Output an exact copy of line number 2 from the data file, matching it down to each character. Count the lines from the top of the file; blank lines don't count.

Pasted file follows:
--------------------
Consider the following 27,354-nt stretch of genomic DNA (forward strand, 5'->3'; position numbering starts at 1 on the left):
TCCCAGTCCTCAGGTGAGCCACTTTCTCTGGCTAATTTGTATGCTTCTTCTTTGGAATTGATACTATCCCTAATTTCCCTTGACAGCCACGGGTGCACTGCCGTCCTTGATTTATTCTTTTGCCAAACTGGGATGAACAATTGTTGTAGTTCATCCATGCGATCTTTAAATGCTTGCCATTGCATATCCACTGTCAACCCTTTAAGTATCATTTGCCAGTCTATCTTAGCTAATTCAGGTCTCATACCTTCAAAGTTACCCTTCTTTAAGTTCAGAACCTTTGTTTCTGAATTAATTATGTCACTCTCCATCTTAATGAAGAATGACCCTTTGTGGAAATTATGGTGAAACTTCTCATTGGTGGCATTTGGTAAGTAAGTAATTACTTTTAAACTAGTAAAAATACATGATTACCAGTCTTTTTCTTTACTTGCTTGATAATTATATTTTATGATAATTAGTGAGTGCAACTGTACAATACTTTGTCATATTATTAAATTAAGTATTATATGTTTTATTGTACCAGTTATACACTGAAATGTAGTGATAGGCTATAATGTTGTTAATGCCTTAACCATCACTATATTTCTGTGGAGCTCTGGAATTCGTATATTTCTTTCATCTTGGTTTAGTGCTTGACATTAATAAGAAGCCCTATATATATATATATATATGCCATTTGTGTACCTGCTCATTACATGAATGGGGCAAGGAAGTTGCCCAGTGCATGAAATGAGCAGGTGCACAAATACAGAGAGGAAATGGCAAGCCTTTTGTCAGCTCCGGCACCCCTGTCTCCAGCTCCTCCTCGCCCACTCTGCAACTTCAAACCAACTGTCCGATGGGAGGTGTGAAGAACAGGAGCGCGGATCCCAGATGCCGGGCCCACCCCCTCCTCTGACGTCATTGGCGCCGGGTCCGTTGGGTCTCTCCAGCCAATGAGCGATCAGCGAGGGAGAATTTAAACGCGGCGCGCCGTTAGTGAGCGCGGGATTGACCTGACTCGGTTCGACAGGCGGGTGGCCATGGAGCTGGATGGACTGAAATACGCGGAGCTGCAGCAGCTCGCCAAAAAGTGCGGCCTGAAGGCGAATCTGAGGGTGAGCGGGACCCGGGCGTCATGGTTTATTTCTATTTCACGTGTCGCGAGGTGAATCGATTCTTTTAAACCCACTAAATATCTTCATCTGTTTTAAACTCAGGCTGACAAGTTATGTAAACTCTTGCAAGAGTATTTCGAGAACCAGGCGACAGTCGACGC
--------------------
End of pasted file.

TCCCAGTCCTCAGGTGAGCCACTTTCTCTGGCTAATTTGTATGCTTCTTCTTTGGAATTGATACTATCCCTAATTTCCCTTGACAGCCACGGGTGCACTGCCGTCCTTGATTTATTCTTTTGCCAAACTGGGATGAACAATTGTTGTAGTTCATCCATGCGATCTTTAAATGCTTGCCATTGCATATCCACTGTCAACCCTTTAAGTATCATTTGCCAGTCTATCTTAGCTAATTCAGGTCTCATACCTTCAAAGTTACCCTTCTTTAAGTTCAGAACCTTTGTTTCTGAATTAATTATGTCACTCTCCATCTTAATGAAGAATGACCCTTTGTGGAAATTATGGTGAAACTTCTCATTGGTGGCATTTGGTAAGTAAGTAATTACTTTTAAACTAGTAAAAATACATGATTACCAGTCTTTTTCTTTACTTGCTTGATAATTATATTTTATGATAATTAGTGAGTGCAACTGTACAATACTTTGTCATATTATTAAATTAAGTATTATATGTTTTATTGTACCAGTTATACACTGAAATGTAGTGATAGGCTATAATGTTGTTAATGCCTTAACCATCACTATATTTCTGTGGAGCTCTGGAATTCGTATATTTCTTTCATCTTGGTTTAGTGCTTGACATTAATAAGAAGCCCTATATATATATATATATATGCCATTTGTGTACCTGCTCATTACATGAATGGGGCAAGGAAGTTGCCCAGTGCATGAAATGAGCAGGTGCACAAATACAGAGAGGAAATGGCAAGCCTTTTGTCAGCTCCGGCACCCCTGTCTCCAGCTCCTCCTCGCCCACTCTGCAACTTCAAACCAACTGTCCGATGGGAGGTGTGAAGAACAGGAGCGCGGATCCCAGATGCCGGGCCCACCCCCTCCTCTGACGTCATTGGCGCCGGGTCCGTTGGGTCTCTCCAGCCAATGAGCGATCAGCGAGGGAGAATTTAAACGCGGCGCGCCGTTAGTGAGCGCGGGATTGACCTGACTCGGTTCGACAGGCGGGTGGCCATGGAGCTGGATGGACTGAAATACGCGGAGCTGCAGCAGCTCGCCAAAAAGTGCGGCCTGAAGGCGAATCTGAGGGTGAGCGGGACCCGGGCGTCATGGTTTATTTCTATTTCACGTGTCGCGAGGTGAATCGATTCTTTTAAACCCACTAAATATCTTCATCTGTTTTAAACTCAGGCTGACAAGTTATGTAAACTCTTGCAAGAGTATTTCGAGAACCAGGCGACAGTCGACGC